I took pictures while having camera envy of the real photographer's equipment. It was fun to discuss stuff with him. I even kinda sorta knew what he was talking about. ;)

The bride, who was the flower girl to her brother's (the recent groom) ring bearer in our wedding 20 years ago, looked beautiful. Like a movie star from the 1940's.

The groom and groomsmen were all very handsome.

And fun-loving.

My kids did a great job in the ceremony. Mary however, walked so fast and wouldn't smile to save her life, I couldn't get a decent picture. In fact, I was betting with myself right up to her turn about whether she would even go down the aisle. Heather laughed later and said she thought she did great and was really quite surprised that Mary hadn't gone down the aisle flipping everybody off. Not that she knows how to do that--she doesn't--but the girl carries some serious attitude.

Afterwards, everyone was more relaxed and ready to have some fun.

The bride and groom shared their first dance.

Then the bride danced with her father.

They danced to "You Never Can Tell" by Chuck Berry. They did the John Travolta/Uma Thurman dance from Pulp Fiction. It was awesome. My niece said they chose that because it was fun and if they had chosen something sentimental, both she and her dad would have dissolved into tears.

My dad danced with Maggie. (He danced with me, too, but I am the photographer in this family, so there are no pictures.)

James asked my mom to dance.

Meanwhile, Mary and Sean played an epic game of tag with the bride, the groom, some of the groomsmen and my nephew and his new wife all through the reception. You never knew who was it.

We had a great time and were honored to be included in such an important day. We wish the newest newlyweds much happiness. Congratulations, Boop and Bryan!

Wednesday, June 22, 2011


The forces of the universe aligned recently and it led to me going to New Orleans with my beloved. Actually, what happened, was my husband discovered that a conference he had to attend for work was occurring at the same time that my children were making their annual visit to my parents' home for VBS and that I would be home alone for a week. He took pity upon me. After he asked me if I'd ever been to New Orleans (no), he asked me if I'd like to go (yes!), and then plans were made. I mean, it's not like I couldn't have kept myself busy with stuff like painting and cleaning and reading War and Peace, (who am I kidding, I totally would have kept busy by eating crap, watching Real Housewives [even crappier], and stalking Borders all hours of the day and night, getting books flagged. Oh, Seinfeld, I still miss you!) but spending some time with my beloved in a city that I've never explored sounded more fun.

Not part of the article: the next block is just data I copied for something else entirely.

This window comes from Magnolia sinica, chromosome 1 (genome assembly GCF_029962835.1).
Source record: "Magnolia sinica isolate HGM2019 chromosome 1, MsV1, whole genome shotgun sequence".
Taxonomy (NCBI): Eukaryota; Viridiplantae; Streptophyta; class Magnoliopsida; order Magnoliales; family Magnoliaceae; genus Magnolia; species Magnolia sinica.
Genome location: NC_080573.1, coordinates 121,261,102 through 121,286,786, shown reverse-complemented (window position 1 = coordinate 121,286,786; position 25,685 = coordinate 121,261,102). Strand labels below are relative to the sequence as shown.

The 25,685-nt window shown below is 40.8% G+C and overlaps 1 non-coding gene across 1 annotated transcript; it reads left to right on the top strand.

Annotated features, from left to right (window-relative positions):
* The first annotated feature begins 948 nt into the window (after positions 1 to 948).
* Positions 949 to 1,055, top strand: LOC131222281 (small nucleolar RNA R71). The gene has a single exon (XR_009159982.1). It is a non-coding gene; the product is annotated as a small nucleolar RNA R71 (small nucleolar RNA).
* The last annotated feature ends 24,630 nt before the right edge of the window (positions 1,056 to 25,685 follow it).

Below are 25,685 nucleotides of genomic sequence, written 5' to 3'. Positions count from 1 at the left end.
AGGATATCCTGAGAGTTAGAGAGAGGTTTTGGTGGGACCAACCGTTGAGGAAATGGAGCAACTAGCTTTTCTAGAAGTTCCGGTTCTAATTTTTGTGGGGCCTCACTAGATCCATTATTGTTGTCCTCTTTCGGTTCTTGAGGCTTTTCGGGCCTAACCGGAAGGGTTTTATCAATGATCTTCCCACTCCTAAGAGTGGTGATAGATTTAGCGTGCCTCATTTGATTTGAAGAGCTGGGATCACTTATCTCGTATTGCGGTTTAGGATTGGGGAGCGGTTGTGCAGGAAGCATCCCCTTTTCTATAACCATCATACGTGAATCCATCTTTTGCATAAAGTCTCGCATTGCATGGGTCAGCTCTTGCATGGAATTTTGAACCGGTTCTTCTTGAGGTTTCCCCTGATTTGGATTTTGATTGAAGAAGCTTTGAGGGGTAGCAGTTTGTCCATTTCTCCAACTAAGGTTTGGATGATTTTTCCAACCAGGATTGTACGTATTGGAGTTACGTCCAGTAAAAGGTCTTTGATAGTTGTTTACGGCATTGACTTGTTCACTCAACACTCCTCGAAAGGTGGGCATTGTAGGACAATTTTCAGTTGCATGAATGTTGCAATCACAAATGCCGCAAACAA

I have to tell you, that I enjoyed myself. And even though I ate well--actually, I ate very well--I walked all over the place. Tony Bennett may have left his heart in San Francisco, but I left my butt in New Orleans. Between the walking and the sweating and eating only two meals a day, I really do think I left a few pounds behind. Sure wish it had come off my boobs. (Hi dad! Sorry!)
I walked! I saw stuff! I ate! Let me give you the highlights:

I spent a couple hours walking through the Garden District taking pictures of complete strangers' homes.
It was great. Except for the sweating. I don't know how Southerners do it. I met an elderly gentleman walking home from church. I was staring at a particularly lovely home and he stopped to talk with me for a few minutes about the architecture and the Garden District. He was dressed in trousers, a long sleeve dress shirt, and a tie. He was carrying his jacket over his shoulder. He didn't look the least bit distressed by the heat. I, on the other hand, was wearing shorts, a tank top, and flip flops and had my hair in a clip. I was melting in a puddle with every step and practically running from tree to tree to keep in the shade. I could be spotted for a complete and utter Yankee from 100 paces.

After heading back to the hotel room to cool off and change clothes--which, by the way, despite keeping our room at meat locker temps, never quite dried out--I headed off to the French Quarter to Jackson Square. It being a Sunday, I figured there would be some good stuff to see. I was right. Besides the buskers and the artists who displayed their wares on the wrought iron fence around the square, I watched a procession of lovely white gowned young ladies,

little girls in white dresses with parasols,

and young men in white tuxes.

There were flowers, tiaras, parents dressed to the nines, the Knights of Columbus,

and a horse-drawn Cinderella-type carriage.

My camera was busy.